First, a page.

Meet the candidates for Clearwater Mayor

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The race offers an eclectic mix of candidates.

The same day Floridians head to the polls to vote in the 2020 Presidential Preference Primary, Clearwater voters will decide who should represent their city in a mayoral and two City Council races as well as six ballot questions.

The candidates vary widely and include a former Mayor, an environmental activist, a City Council veteran and a small-business owner. The election is March 17.

Here’s a rundown of the candidates, presented in alphabetical order.

Elizabeth “Sea Turtle” Drayer

Drayer made headlines when she entered the race with the intent to run as a sea turtle. Her goal, she told the Tampa Bay Times, “is to elect a nonhuman to give nature a voice.”

It sounds tongue in cheek, but Drayer’s unique campaign tact is one born of her deep environmental concerns. She considers herself an environmental activist and wants to expand that to bring ecosystems and animals into the political sphere including by allowing them to vote and hold office, figuratively speaking.

Drayer is not planning to actually have a sea turtle represent voters and instead would serve as an official representing their interests.

Drayer has acknowledged her messaging might cause some problems, but said the goal was to raise awareness about broadening voting rights and political representation.

She’s running on a pro-environment platform including transitioning Clearwater to 100 percent renewable energy by 2050, according to the Times.

Frank Hibbard

Hibbard has experience on his side. He served as Clearwater Mayor from 2005 until 2012 and, before that, as a member of City Council, a ten year tenure during which he touts perfect attendance at all meetings and work sessions.

In addition to his elected leadership experience, Hibbard also currently chairs the Ruth Eckerd Hall Board of Directors where he helps facilitate music and drama courses for 37 schools throughout the Tampa Bay Area.

Hibbard is also a board member for the Homeless Empowerment Project, a group that provides low-income families struggling with housing security with food, clothing, support services and housing to help them become self-sufficient and improve their quality of life.

Hibbard is running on a platform committed to fiscal responsibility and building the city’s reserves, leading a nationwide search for a new City Manager and City Attorney as both current employees are set to retire, creating jobs and a business-friendly environment and improving the quality of life for residents by increasing access to amenities like parks and libraries.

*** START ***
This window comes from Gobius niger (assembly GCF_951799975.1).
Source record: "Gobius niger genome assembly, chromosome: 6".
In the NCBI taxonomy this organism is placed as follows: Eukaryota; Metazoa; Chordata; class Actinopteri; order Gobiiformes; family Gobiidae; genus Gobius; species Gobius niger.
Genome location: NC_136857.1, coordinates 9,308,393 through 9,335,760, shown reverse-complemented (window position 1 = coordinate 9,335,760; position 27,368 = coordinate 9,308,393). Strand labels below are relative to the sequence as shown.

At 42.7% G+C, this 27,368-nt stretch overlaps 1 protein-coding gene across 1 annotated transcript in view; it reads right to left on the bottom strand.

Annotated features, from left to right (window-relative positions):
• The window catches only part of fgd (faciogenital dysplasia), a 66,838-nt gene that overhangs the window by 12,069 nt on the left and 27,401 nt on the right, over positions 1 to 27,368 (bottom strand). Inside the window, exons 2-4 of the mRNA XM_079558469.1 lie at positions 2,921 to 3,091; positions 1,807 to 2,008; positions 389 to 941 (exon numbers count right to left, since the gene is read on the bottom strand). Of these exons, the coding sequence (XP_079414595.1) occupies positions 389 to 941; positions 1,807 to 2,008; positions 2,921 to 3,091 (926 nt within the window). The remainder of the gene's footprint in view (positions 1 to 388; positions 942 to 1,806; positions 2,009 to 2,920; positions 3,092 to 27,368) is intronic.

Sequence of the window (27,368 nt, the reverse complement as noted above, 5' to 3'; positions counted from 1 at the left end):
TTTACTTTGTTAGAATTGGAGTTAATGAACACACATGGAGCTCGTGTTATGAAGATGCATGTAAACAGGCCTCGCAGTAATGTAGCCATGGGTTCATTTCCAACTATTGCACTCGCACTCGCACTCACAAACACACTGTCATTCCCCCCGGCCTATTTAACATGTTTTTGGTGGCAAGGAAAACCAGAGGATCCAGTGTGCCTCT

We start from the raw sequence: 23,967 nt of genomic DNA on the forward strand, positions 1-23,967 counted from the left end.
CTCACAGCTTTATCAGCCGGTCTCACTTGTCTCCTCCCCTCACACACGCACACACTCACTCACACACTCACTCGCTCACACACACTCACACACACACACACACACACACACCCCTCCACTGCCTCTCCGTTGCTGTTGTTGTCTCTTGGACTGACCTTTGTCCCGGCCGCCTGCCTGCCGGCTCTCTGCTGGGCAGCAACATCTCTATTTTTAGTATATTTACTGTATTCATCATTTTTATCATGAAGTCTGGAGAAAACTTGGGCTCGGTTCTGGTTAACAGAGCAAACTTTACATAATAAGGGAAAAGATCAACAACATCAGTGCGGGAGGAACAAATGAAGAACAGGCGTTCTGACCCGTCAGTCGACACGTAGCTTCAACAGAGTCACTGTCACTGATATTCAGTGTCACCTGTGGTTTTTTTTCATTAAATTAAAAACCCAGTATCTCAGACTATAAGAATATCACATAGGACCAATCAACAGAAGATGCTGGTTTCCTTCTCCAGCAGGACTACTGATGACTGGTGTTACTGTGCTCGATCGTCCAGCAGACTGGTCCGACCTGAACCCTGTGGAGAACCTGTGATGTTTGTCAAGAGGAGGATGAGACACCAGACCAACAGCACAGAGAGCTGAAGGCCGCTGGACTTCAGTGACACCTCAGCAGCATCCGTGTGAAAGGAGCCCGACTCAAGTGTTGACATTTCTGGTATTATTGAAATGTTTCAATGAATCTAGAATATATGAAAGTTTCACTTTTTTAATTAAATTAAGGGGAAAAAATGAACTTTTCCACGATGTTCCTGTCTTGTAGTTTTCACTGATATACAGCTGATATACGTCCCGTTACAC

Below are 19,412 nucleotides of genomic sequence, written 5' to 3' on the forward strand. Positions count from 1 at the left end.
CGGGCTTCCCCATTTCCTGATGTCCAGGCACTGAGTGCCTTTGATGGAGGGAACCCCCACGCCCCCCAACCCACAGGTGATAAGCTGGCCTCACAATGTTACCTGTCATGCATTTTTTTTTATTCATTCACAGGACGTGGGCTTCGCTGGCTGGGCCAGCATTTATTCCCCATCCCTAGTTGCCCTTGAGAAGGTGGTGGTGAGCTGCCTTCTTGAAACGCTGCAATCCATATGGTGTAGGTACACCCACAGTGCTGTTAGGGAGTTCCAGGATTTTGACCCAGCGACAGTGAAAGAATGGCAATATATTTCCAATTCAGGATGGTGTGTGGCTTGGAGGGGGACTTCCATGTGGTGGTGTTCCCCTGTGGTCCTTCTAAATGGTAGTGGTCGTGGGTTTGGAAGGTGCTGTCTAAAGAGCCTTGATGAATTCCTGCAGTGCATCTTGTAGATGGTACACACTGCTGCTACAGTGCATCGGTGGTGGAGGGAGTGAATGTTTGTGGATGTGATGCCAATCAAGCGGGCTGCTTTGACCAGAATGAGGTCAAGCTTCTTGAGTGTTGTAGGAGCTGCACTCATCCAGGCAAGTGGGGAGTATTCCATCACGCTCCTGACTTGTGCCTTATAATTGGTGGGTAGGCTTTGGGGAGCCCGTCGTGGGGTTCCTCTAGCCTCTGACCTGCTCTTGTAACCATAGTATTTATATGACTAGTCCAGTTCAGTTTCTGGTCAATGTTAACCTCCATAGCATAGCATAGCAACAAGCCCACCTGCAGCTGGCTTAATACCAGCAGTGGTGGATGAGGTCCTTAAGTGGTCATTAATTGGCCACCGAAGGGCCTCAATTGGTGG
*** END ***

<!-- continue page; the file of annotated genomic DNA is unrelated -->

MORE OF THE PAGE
Bill Jonson

Jonson served two three-year terms as a City Council member, leaving office after reaching term limits. As a City Council member, Jonson served as Clearwater’s representative to the Florida Suncoast League of Cities and to the Pinellas Suncoast Transit Authority’s Board of Directors.

Jonson also currently chairs the Courtney Campbell Scenic Highway Advocacy Group that led efforts to build the bike and pedestrian trail across the bridge. He also sits on the Forward Pinellas Citizens Advisory Committee that works on local transportation priorities.

Jonson has also served on committees that oversaw transportation and urban affairs and affordable housing initiatives.

His campaign priority is to establish more inclusivity between city policymaking and planning and the residents those decisions affect. He wants residents to have more say in city planning by reestablishing stakeholder groups to propose recommendations for city projects, in some cases.

Morton Myers

Myers owns two small businesses in Clearwater. Dairy Kurl, an ice cream shop, and Tampa Bay Pawn, a pawnshop.

He’s running as a conservative, but touts the fact that he does not have any party affiliation.

Myers wants to work on environmental sustainability, growing small businesses, reducing the city’s investment burden in downtown by creating a plan that works for all citizens, not just “big groups,” improving access to affordable housing and improving roads.

Janelle Irwin Taylor

Janelle Irwin Taylor has been a professional journalist covering local news and politics in Tampa Bay since 2003. Most recently, Janelle reported for the Tampa Bay Business Journal. She formerly served as senior reporter for WMNF News. Janelle has a lust for politics and policy. When she’s not bringing you the day’s news, you might find Janelle enjoying nature with her husband, children and two dogs. You can reach Janelle at [email protected]


One comment

  • Bill Jonson

    January 8, 2020 at 4:11 am

    Ms. Taylor’s article correctly reports that Bill Jonson, one of the current candidates for Clearwater Mayor, served two three-year terms on the Clearwater City Council before being termed out. What it does not include is that after he sat out for three years,he was reelected twice to two additional four year terms before once again being termed out of office. So he was servant leader in Clearwater for a total of four terms on the Council.

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